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Silverlight Binary Serialization

, 18 Sep 2010 CPOL
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I needed a small footprint, highly performant binary, reflection based serializer for the project I am working on...
Download the C# project for the serializer from here.
 
I needed a small footprint, highly performant binary, reflection based serializer for the project I am working on. I couldn't find anything that fitted my needs on the web, so I built one and offer it here for anyone else who has similar requirements.
 
Background
 
With the introduction of shared classes between Silverlight and .NET, it can be very useful to use serialization to pass data to and from WCF services - the only in built way to do this is using the DataContractSerializer for Plain Old CLR Objects (POCO). XML serialization is very slow however and produces very large strings, plus you have to declare the KnownTypes for everything that might be included in the object graph.
 
I looked around at a number of other serializers, but none of them worked the way I wanted or in many cases worked at all!
 
So I wrote a new serializer which uses reflection to inspect the object graph being serialized and can store all of the public read/write properties and fields of the object. It stores the data in a binary format and uses tokenization to reduce the size of the outputted byte array.
You could further compress this array for transmission (I use a ZIP library in the project that this serializer comes from).
 
Features
  • Caches property information for rapid performance
  • Stores only properties which are different from a vanilla instance created using a parameterless constructor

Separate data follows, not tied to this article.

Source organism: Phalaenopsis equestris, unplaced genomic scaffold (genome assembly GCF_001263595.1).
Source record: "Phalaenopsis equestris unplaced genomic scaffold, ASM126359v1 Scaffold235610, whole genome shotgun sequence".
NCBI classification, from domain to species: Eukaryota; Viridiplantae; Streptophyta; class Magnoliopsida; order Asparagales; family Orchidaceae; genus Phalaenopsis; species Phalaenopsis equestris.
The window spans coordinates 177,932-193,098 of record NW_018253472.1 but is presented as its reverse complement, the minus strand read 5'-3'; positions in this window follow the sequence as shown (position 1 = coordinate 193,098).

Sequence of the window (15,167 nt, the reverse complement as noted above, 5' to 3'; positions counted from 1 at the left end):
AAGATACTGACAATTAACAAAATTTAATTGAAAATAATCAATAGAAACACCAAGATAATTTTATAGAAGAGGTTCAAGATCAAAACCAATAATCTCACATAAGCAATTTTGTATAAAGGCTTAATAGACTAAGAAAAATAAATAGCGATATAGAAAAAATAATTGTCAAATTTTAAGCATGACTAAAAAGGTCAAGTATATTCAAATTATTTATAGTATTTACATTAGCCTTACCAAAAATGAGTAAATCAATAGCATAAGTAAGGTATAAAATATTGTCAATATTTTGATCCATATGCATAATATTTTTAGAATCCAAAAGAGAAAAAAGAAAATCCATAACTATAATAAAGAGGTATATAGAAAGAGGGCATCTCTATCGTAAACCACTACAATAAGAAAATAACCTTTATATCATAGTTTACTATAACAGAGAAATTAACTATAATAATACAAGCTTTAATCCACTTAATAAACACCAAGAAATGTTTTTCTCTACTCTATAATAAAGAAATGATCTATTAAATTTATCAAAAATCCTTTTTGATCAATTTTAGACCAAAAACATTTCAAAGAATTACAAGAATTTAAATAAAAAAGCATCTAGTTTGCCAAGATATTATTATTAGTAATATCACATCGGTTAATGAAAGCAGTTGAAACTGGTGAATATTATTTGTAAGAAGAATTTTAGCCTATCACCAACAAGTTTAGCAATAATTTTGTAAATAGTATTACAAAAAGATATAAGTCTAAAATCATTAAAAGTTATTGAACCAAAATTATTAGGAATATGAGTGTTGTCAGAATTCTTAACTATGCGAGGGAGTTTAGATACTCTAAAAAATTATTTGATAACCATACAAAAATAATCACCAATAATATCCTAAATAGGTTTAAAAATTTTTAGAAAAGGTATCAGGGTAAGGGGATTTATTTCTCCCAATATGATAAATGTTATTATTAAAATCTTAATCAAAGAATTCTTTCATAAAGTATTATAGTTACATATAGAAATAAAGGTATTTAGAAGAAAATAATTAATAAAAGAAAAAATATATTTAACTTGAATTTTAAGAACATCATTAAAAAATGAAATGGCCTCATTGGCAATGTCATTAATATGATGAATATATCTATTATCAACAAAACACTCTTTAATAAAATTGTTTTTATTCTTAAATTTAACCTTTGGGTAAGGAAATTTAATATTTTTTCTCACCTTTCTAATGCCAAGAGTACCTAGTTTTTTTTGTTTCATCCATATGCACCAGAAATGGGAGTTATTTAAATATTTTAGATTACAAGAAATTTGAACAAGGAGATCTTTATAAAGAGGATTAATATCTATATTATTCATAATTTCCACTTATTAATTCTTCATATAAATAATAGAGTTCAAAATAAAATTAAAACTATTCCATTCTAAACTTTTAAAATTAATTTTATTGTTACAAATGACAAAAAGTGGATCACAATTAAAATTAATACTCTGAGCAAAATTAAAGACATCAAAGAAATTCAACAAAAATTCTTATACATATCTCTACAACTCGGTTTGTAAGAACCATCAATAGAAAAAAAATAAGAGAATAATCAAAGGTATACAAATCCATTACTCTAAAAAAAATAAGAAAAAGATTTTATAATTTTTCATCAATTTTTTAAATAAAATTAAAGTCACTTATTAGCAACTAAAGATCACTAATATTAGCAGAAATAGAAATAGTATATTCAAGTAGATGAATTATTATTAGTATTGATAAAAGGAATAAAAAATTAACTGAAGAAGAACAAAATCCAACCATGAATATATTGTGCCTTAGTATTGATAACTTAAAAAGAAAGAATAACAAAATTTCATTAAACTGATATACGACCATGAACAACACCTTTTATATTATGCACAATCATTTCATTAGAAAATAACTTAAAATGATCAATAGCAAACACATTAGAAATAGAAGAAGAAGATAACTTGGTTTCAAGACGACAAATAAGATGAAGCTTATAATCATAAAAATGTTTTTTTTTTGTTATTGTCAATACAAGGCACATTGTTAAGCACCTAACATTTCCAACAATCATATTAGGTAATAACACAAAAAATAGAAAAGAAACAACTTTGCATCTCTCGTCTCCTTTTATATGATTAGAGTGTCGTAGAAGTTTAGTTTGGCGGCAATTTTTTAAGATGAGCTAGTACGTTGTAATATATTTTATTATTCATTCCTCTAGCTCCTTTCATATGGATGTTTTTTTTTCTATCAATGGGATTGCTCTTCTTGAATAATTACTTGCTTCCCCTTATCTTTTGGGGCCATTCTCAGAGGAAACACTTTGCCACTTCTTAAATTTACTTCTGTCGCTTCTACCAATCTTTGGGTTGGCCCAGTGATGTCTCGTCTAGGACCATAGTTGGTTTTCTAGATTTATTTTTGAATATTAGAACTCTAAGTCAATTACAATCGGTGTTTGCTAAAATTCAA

• Doesn't store typenames when they can be inferred from property types (but does support setting a property to a sub classed item, in which case the type is stored)
  • Tokenizes property and field names to reduce space
  • Tokenizes stored types to save space
  • Does not require definition of known types
 
You use the serializer either directly by calling the static Serialize(item) method or by using the extension method .ToBytes() on any object. To rehydrate the object, you call Deserialize passing in a previously created byte array.
There are a couple of limitations (which could be addressed easily in the code if you need to):
 
  • Only serializes 255 properties per object (though the object can have more properties than that, it uses a byte to say how many properties need to be serialize)
  • Supports up to 65535 types in the object graph
  • Supports up to 65535 unique property/field names in the graph
 
//
// Serialization
//
var bytes = AnyObject.ToBytes();
var otherWay = Serializer.Serialize(AnyObject);
        
//Deserialization
MyItem anInstanceOfMyItem = Serializer.Deserialize(bytes) as MyItem;
 
Of Interest
 
One interesting thing to note is that the code ran up to 4 times faster when I converted the enumeration of reflected PropertyInfos for a class into an Array, clearly the cost of Next on the original enumeration is significant and really proves the point about caching rather than calling every time.
 
The serializer ended up using Stacks and thread statics to handle recursion (when an item needs to store a serialized item as a body) - this would probably be better off as a utility instance, but at least it means that the class is static and can declare its own extension methods!
 
I use this to support Agent Pattern development where UI agents get sent to run in a WCF service, collect information and then return to the client.
 
The latest version and documentation are available on my blog.

License

This article, along with any associated source code and files, is licensed under The Code Project Open License (CPOL)

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About the Author

michael_john_talbot
Chief Technology Officer Alterian plc
United States United States
Mike Talbot is CTO of Alterian, a software company he helped found in 1997. Mike is a software architect and developer, currently developing Silverlight applications in C#. Alterian produces analytical database solutions for marketers as well as campaign management, email, social media monitoring and content management software packages. He started his career as a game programmer working for UbiSoft and Electronic Arts among others.
 
You can learn more about Alterian at http://www.alterian.com

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